Showcasing breathtaking bridal gowns, rare jade statuettes and exquisite original pieces from Louisiana artists, the LSU Museum of Art is a cultural staple in downtown Baton Rouge. The museum, once housed on campus, moved to the Shaw Center for the Arts several years ago.

“The museum is a critical part of our community,” asserted Emalie Boyce, former chairperson of the museum’s advisory board, explaining, “It serves as an avenue for generating new and different thoughts through the visual arts.”

Boyce, a lawyer in the Office of the Louisiana Attorney General, recently stewarded a gift to the museum from her father’s business, Louisiana Machinery Co. With nearly a lifetime of museum involvement in hand, Boyce knew its greatest needs and chose to dedicate half of the donation to the museum’s endowment to provide long-term sustainability.

The remaining donation supported needs and exhibitions to which Boyce feels a special connection, including exhibitions showcasing Walter Anderson, LSU College of Art + Design faculty, Herman Leonard and Professor Emeritus Edward Pramuk.

Anderson’s exhibition, “Walter Inglis Anderson: Everything I See is New and Strange,” highlighted more than 60 watercolor and oil paintings, prints and printing plates, pen and ink drawings, and pottery from the late artist. Each piece evidences Anderson’s unique observations of the Mississippi Gulf Coast’s flora, fauna and landscape.

Pramuk’s exhibition featured paintings, drawings and collages that depict the remarkable and often emotional music-making process. “I think his work is really important,” Boyce shared, describing the exhibition as a marriage between music and images. “He’s an incredibly amazing artist that we’re lucky to have in our community.”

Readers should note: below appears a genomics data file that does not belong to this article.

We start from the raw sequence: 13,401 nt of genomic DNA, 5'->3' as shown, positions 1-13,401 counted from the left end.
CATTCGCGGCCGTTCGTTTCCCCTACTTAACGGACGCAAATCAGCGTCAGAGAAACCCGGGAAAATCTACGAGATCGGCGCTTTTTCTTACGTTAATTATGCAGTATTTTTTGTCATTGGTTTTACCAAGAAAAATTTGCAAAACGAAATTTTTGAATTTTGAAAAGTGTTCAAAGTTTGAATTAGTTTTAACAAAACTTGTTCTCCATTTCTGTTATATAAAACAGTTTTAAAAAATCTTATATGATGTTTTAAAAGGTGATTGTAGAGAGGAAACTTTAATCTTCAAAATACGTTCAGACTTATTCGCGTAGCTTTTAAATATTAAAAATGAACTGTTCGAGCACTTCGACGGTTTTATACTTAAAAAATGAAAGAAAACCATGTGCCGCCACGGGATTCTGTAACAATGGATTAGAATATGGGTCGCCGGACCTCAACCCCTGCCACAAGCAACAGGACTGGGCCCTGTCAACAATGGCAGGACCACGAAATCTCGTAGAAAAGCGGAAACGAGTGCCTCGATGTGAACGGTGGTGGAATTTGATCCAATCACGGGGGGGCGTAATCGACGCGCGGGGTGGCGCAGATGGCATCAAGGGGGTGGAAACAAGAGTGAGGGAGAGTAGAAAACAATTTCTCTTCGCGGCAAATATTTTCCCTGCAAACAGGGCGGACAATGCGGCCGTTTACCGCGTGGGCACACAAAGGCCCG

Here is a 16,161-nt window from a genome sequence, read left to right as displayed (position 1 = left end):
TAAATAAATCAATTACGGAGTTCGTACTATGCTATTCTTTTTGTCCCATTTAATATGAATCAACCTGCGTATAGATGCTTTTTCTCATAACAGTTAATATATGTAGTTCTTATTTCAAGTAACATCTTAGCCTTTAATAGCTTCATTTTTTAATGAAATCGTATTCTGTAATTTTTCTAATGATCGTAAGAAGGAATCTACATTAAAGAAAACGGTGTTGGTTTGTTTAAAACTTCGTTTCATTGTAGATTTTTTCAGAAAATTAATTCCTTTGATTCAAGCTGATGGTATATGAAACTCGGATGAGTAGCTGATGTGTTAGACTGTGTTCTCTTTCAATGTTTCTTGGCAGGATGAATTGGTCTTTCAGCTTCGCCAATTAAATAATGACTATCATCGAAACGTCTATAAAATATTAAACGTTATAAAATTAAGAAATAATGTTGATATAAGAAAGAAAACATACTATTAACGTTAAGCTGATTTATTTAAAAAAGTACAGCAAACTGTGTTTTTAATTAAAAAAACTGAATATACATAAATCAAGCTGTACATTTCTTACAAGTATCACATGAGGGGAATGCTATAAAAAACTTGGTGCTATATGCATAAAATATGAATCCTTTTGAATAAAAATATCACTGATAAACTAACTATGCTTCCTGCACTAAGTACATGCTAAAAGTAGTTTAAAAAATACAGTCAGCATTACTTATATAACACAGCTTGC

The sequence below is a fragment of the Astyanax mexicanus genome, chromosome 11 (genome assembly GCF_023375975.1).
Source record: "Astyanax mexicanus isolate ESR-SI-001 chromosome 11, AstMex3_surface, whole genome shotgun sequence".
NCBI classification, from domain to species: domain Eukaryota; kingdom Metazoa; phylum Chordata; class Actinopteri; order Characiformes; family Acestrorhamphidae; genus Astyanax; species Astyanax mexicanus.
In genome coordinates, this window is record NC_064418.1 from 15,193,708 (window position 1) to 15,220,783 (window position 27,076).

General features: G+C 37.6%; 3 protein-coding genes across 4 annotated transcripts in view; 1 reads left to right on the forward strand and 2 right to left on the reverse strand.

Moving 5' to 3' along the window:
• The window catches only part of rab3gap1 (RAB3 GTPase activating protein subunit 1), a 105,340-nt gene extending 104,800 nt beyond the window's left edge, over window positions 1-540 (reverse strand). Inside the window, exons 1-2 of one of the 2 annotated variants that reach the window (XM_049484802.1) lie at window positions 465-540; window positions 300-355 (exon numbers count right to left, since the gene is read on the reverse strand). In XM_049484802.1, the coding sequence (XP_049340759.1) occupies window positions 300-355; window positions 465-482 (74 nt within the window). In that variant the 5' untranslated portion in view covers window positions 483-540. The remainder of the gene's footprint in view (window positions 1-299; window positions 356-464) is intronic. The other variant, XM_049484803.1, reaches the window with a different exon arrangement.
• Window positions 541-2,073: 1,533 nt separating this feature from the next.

“The donation underwrote the creation of an edition of a fine art print of local jazz master Alvin Batiste,” Pramuk said. “I considered him worthy to appear in an exhibition that featured the great jazz musicians of our time, including Duke Ellington, Louis Armstrong, Billie Holiday, Bill Evans and Miles Davis.”
Pramuk spoke to the impact this donation had on him, saying, “The full-color print honors a splendid performer and composer who developed the Jazz Institute at Southern University. It speaks well of the Boyce family to have their donation used in this manner, and it gave me the opportunity to create an image that celebrates the Batiste legacy.”

More than three dozen of Pramuk’s pieces were shown alongside 36 of Herman Leonard’s legendary jazz photographs. Leonard was known for immersing himself in the jazz world, using lighting techniques that allowed him to photograph performers in their element without losing the atmosphere or ambiance of the smoky jazz clubs.

Both artists use the visual arts as a tribute to the musical form, encouraging viewers to appreciate it through the visual complexity of musicians and their instruments.

Boyce shared that she was raised with an appreciation for art. “I’m very familiar with how funding works in education and the arts,” she said, explaining her family’s support of the museum. “I know funding for the arts is especially vulnerable.”

Published in Cornerstone Winter 2013 and Spring 2014.